For the past week, the news has been filled with mentions of Meltdown and Spectre. These ominous names were given to two separate hardware vulnerabilities
discovered in millions of the processors used not only in personal devices (e.g. laptops and tablets) but also in the servers behind business-critical
While the situation is dire, the key to avoiding a Meltdown or Spectre attack against your company is education. Knowing how the vulnerabilities work and how they affect the hardware devices and cloud services your business relies on will help you protect against these specific cyberattacks.
Why Meltdown and Spectre are so scary
Using the most basic terms, hackers can use Meltdown or Spectreattacks to bypass the barriers between software and hardware to take control of your devices. Because both Meltdown and Spectre attacks target hardware vulnerabilities, the fix must be physical rather than virtual. For example, hackers are always looking for a way to get into your devices through vulnerabilities in the software you use because software is virtual—the hacker does not need physical access to your device. But if hackers finda way to exploit a previously-unknown vulnerability in a software application, then the software developer can release an update to the software that instantlynegates the vulnerability.
However, the Meltdown and Spectre vulnerabilities are physical because hackers can exploit a flaw inside the hardware of a computing device. So that means these cyberattacksare more difficult to fix without replacing the hardware inside a laptop or server.Spending your already-limited IT budget just to replace every desktop, laptop, and tablet in your company is obviously not a realistic solution. Even if you did replace all of the laptops used at your company, the vulnerabilities also affect the servers that deliver cloud services to your laptops—and those cloud-based servers are out of your control.
What devices are affected
When combined, the Meltdown and Spectre attacks exploit hardware vulnerabilitiesfound in basically every modern computing device. That includes smartphones, tablets, and cloud servers from all vendors and running almost any operating system.
Meltdown affects Intel processors manufactured since 1995. So, any PC or Mac you purchased in the past twenty years is vulnerable to a Meltdown attack. Thereis some good news here, as not all Intel chips are affected. The bad news is that those excluded from Meltdown are the high-end(and discontinued) "Itanium" and low-end "Atom" tablet processors.
The hardware vulnerability behind Spectre affects processors made by Intel along with AMD (although AMD claims there "is near-zero risk to AMD products at this time"). Not only are all PCs and Macs affected by Spectre, the mobile devices such as Android and iOS smartphones and tablets that use processors designed by ARM arealso at risk. The good news here is that Spectreis harder for hackers to exploit.
How you can protect your business against Meltdown and Spectre
Most companies with either hardware or software affected by Meltdown attacks have acted quickly to mitigate its effects. Top cloud vendors Microsoft, Amazon, and Google have all applied patches to the Linux and Windows operating systems to make it difficult for hackers to even attempt a Meltdown or Spectre attack against their services. So, if your business has Microsoft Office 365 or cloud-based email such as Outlook or Gmail, then your risk for Meltdown or Spectre attack affecting them is minimal.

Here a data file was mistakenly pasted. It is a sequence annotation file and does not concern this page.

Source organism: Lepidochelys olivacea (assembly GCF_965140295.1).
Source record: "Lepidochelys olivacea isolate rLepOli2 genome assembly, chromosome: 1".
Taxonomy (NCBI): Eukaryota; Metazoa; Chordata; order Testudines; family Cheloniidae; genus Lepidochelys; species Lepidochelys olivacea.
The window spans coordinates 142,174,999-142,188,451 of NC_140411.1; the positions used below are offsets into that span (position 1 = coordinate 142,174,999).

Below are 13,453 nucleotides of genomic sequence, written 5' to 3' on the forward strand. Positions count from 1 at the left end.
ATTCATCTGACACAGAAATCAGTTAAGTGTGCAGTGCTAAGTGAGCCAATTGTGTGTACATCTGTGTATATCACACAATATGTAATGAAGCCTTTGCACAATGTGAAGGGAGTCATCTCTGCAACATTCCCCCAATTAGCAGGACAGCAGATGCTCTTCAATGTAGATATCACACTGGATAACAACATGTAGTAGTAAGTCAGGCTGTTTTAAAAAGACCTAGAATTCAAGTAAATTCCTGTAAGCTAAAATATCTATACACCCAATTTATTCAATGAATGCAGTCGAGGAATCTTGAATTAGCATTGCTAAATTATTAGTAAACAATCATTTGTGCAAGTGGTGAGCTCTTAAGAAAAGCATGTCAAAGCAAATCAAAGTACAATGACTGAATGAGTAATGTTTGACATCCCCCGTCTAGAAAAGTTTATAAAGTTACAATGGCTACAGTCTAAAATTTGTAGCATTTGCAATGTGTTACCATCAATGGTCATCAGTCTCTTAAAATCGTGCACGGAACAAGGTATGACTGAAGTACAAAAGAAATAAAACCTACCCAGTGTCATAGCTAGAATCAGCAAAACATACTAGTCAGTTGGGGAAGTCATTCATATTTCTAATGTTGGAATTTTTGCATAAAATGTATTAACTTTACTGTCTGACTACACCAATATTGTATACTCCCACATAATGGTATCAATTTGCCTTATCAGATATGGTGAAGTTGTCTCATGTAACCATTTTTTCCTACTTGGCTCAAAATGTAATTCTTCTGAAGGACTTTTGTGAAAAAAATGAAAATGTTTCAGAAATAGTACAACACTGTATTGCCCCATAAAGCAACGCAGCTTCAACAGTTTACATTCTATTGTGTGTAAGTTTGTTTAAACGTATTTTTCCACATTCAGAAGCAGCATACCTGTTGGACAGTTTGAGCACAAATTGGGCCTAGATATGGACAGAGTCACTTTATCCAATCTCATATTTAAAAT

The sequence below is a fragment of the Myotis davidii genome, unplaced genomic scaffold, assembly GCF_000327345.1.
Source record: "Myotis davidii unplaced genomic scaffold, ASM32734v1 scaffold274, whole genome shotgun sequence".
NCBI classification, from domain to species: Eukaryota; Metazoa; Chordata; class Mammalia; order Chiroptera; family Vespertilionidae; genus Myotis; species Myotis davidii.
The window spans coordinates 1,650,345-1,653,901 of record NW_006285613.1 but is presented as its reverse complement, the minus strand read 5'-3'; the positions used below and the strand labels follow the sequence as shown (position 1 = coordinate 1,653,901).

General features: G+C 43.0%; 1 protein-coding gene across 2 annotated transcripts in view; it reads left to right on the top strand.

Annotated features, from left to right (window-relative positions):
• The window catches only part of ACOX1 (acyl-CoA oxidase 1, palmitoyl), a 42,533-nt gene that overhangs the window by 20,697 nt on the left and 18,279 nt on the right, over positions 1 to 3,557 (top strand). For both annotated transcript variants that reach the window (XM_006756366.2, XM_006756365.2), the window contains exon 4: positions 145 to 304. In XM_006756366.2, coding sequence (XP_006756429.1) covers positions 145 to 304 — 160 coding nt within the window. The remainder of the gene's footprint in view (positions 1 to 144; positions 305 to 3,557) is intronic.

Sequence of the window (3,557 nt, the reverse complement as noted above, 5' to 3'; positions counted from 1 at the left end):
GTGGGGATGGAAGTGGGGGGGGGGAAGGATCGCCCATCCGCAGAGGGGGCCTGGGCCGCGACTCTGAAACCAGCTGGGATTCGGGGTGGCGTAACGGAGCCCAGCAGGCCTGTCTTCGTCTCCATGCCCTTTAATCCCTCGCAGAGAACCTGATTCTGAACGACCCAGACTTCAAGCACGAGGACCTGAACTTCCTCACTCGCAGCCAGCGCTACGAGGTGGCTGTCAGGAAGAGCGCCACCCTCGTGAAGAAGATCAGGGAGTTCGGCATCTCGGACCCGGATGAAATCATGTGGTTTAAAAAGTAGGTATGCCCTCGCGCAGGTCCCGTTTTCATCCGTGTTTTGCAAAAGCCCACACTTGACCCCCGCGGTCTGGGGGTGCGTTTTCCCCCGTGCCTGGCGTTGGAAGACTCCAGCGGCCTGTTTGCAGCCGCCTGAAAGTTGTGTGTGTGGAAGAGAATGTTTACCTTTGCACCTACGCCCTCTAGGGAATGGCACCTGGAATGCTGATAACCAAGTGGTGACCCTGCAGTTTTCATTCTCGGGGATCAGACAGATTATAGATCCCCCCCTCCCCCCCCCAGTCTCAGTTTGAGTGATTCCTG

To avoid Meltdown or Spectre attacks against the devices used by individuals at a company, whether provided by the company or part of a bring your own device (BYOD) plan, you must apply software patches immediately:
- For Microsoft Windows devices – Install the Microsoft security updates that were released on January 3, 2018. See Microsoft Security Advisory ADV180002 for detailed patch installation instructions and background information for IT professionals
- For Apple macOS devices (e.g. Apple MacBook and iMac) – Click the apple icon in the top left of your desktop menu, select About This Mac, and check if your version number reads "macOS 10.13.2" or greater. If not, then click the Software Update button to install the security patch
- For Apple iOS devices (e.g. Apple iPhone and iPad) – Go to Settings > General > Software Update to install the iOS 11.2 update with the appropriate security patch. Read the Apple Support bulletin for more details
- For all Google products (e.g. Chrome browsers and Android devices) – Instructions for installing various updates are available in a Google Security Blog post
Installing these software patches will help mitigate potential Meltdown and Spectre attacks against your company, but the only fix that will 100% stop the attacks requires the various hardware vendors to redesign their processors. Hardware redesigns take time, so don't expect to replace your laptop or tablets with these new secure devices in the next year or two.
Choose Amaxra to help you get secure and stay secure
Because you can't replace all of your hardware, education is key to mitigating the risk of Meltdown and Spectre. Amaxra can help you with employee training, securing your business systems, and other protections to make sure you don't get hacked and the personal information of your customers stolen from you.
Email email@example.com or call 425 749 7471 today to connect with one of our cybersecurity experts.
Contact us at firstname.lastname@example.org or call 425 749 7471 for a no-obligation consultation on how we can help you get more value and protection from your software investment.